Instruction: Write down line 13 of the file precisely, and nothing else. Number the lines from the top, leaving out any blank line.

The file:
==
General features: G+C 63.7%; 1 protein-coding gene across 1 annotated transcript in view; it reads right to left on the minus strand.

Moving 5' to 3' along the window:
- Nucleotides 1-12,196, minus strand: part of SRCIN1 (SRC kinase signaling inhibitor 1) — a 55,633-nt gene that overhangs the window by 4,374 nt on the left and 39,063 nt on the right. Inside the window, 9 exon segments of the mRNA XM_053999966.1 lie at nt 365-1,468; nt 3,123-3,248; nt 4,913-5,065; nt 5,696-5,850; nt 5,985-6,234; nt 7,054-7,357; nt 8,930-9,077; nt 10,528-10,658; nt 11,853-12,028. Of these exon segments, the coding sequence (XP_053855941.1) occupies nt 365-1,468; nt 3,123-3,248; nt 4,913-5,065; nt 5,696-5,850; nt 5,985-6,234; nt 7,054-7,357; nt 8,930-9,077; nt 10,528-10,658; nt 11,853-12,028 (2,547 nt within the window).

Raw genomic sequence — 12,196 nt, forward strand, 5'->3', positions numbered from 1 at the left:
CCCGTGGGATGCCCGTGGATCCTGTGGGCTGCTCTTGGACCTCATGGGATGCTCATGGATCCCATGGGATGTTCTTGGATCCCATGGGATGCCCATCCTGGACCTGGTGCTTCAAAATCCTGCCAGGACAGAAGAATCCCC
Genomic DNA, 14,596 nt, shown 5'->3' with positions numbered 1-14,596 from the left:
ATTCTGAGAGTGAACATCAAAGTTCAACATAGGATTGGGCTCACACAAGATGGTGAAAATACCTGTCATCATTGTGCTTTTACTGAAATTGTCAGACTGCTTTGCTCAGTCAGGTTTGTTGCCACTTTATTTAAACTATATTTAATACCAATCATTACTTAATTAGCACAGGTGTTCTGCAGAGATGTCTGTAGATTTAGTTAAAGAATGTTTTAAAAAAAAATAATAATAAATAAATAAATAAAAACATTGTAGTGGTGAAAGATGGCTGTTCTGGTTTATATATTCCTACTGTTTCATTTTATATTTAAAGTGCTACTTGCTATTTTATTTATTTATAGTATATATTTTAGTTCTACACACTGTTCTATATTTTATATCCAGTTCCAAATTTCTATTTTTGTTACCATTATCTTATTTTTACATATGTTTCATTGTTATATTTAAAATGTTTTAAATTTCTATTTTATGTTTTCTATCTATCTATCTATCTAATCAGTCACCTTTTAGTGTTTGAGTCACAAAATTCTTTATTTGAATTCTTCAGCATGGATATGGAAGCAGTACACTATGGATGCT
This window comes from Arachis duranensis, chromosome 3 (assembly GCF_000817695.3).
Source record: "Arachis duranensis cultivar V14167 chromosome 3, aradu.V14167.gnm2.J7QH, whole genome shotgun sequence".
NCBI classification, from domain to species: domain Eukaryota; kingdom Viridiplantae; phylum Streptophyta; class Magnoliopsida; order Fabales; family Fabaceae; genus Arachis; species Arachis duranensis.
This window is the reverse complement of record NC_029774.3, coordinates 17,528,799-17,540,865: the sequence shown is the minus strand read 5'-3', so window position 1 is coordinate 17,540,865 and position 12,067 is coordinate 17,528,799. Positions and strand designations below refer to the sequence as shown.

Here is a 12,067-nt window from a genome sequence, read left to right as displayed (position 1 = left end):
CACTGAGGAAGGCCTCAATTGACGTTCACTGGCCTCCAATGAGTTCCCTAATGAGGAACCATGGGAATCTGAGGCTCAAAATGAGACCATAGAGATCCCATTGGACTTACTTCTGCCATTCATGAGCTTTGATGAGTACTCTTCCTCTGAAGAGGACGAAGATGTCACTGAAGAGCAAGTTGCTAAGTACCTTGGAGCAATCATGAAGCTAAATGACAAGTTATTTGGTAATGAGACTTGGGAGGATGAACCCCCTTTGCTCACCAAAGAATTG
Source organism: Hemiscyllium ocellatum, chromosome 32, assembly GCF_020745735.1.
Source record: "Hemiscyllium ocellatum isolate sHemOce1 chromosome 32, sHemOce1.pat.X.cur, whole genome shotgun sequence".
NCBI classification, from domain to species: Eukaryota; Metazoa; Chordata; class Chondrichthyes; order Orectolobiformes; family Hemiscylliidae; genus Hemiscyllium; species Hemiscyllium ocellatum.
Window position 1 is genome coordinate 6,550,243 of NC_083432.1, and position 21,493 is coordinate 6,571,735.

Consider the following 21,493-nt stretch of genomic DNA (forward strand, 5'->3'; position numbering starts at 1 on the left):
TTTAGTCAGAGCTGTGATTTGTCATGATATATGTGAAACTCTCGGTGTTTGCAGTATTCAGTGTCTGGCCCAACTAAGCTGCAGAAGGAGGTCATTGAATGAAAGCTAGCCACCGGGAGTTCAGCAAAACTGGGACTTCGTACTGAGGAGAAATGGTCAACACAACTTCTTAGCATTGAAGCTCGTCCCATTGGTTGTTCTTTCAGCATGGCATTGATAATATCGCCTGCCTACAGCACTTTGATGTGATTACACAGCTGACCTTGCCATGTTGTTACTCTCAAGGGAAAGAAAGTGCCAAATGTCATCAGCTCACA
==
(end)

CACTGAGGAAGGCCTCAATTGACGTTCACTGGCCTCCAATGAGTTCCCTAATGAGGAACCATGGGAATCTGAGGCTCAAAATGAGACCATAGAGATCCCATTGGACTTACTTCTGCCATTCATGAGCTTTGATGAGTACTCTTCCTCTGAAGAGGACGAAGATGTCACTGAAGAGCAAGTTGCTAAGTACCTTGGAGCAATCATGAAGCTAAATGACAAGTTATTTGGTAATGAGACTTGGGAGGATGAACCCCCTTTGCTCACCAAAGAATTG